The "but" is that while micro 4/3rds people have lots of great f/2.8 lenses, owners of Nikon and Canon APS-C cameras don't really have much of an upgrade path...If you've grown beyond your variable aperture kit zooms, there is really nothing from either Nikon or Canon once you've bought a 17-55 f/2.8 (both of which are gigantic, but perhaps that's what it takes to get decent performance from a lens like that).

Neither Nikon nor Canon make an f/2.8 wide angle prime or f/2.8 wide angle zoom for the image circle of APS-C cameras. Yes there are nice third party lenses, but some people prefer to stick with mfr lenses for a variety of reasons.

And finally, neither company makes a telephoto option for those wishing to move up to an APS-C circle f2.8 70-200 zoom. So for those of us who own Nikons or Canons, we are stuck with either going full frame, or switching to Olympus, Panasonic, or Fuji.

Well micros /need/ higher apertures to achieve the same performance as larger sensors, so it's more of a necessity in that realm to still be competitive with the rest of the market.

And APS-C really honestly caps off at the enthusiast level these days since pros need bigger and better by the minute, so it makes perfect sense that the companies aren't investing into a cheaper market. They can make that 11-24/2.8, but costing often more than 2x the camera itself, majority of their market will never pick one up.

Direct link | Posted on Jan 14, 2015 at 03:51 UTC
On Opinion: The myth of the upgrade path article (1457 comments in total)

Its like a Honda vs Porsche debate for a daily driver- both will get you to work, just one significantly faster and more reliable at high speeds than the other. If you're an ER surgeon, that 5 minute difference makes or breaks your job. Otherwise there are simple enthusiasts who seek that cream of the crop without price being a question.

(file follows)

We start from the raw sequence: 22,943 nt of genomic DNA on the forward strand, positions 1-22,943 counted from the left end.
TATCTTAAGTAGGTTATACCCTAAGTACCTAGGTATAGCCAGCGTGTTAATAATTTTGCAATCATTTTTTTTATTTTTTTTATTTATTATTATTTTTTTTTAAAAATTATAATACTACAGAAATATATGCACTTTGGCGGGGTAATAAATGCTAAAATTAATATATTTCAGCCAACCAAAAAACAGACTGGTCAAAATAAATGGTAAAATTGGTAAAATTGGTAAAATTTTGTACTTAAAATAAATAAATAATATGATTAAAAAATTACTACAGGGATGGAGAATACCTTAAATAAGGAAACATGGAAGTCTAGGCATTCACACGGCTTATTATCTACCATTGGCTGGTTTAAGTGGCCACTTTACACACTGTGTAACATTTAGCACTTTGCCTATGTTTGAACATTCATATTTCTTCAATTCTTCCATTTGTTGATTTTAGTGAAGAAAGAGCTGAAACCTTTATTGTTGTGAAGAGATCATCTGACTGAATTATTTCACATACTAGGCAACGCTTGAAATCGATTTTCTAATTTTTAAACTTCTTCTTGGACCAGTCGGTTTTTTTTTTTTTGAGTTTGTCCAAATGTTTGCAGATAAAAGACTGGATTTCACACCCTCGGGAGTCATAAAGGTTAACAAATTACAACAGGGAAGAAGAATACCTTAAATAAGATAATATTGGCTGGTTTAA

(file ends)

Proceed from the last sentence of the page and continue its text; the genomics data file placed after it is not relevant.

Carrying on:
Direct link | Posted on Jan 14, 2015 at 03:44 UTC as 119th comment | 3 replies
On Opinion: The myth of the upgrade path article (1457 comments in total)
In reply to:

wsalopek: Full frame is, generally speaking, for ONE thing...best low-light / hi-iso / sports performance, (and to a lesser extent, for max subject isolation (but there are work-arounds for smaller sensors to achieve much the same isolation)).

If a person doesn't need that, then APS-C or MFT, or even smaller-sized sensors, do FANTASTIC, and at the same time, you almost certainly spend less money, and have much smaller/lighter hardware to haul around, which is HUGE in getting the picture you want, as the best camera is the one you have WITH you.

Definitely. If you encounter adverse environments enough, you want the best gear possible, but otherwise it really is unnecessary.

Direct link | Posted on Jan 14, 2015 at 03:42 UTC
In reply to:

lera ion: My next FX will not be Nikon.

Honestly, I like my day/week long lasting batteries and OVF to even begin considering mirrorless. And the boot up time?

Direct link | Posted on Jan 11, 2015 at 21:16 UTC
In reply to:

Ivan Azzopardi: At last Nikon think of it. Holding your camera the D750 with a 24-70 f2.8 for an hour taking video wow my hands were strained with weight. Sony taught. of it along time ago maybe now its Nikon's turn. 36/48mp no olpf like D810 with 4k video 10/12fps weight 200/300g that would be a good camera I think.

You guys don't work out, huh?

Direct link | Posted on Jan 11, 2015 at 21:13 UTC
In reply to:

Tipsy Reactions: Nikon really doesn't need to go into the 4K market. Its not like they're known for video anyway. Like Toshiaki said, they are more worried about stills than video, which is overall a good thing.

Agreed. A DSLR will never top a proper video rig anyway, so best stick to what a certain product is designed for.

Direct link | Posted on Jan 11, 2015 at 21:08 UTC
Total: 11, showing: 1 – 11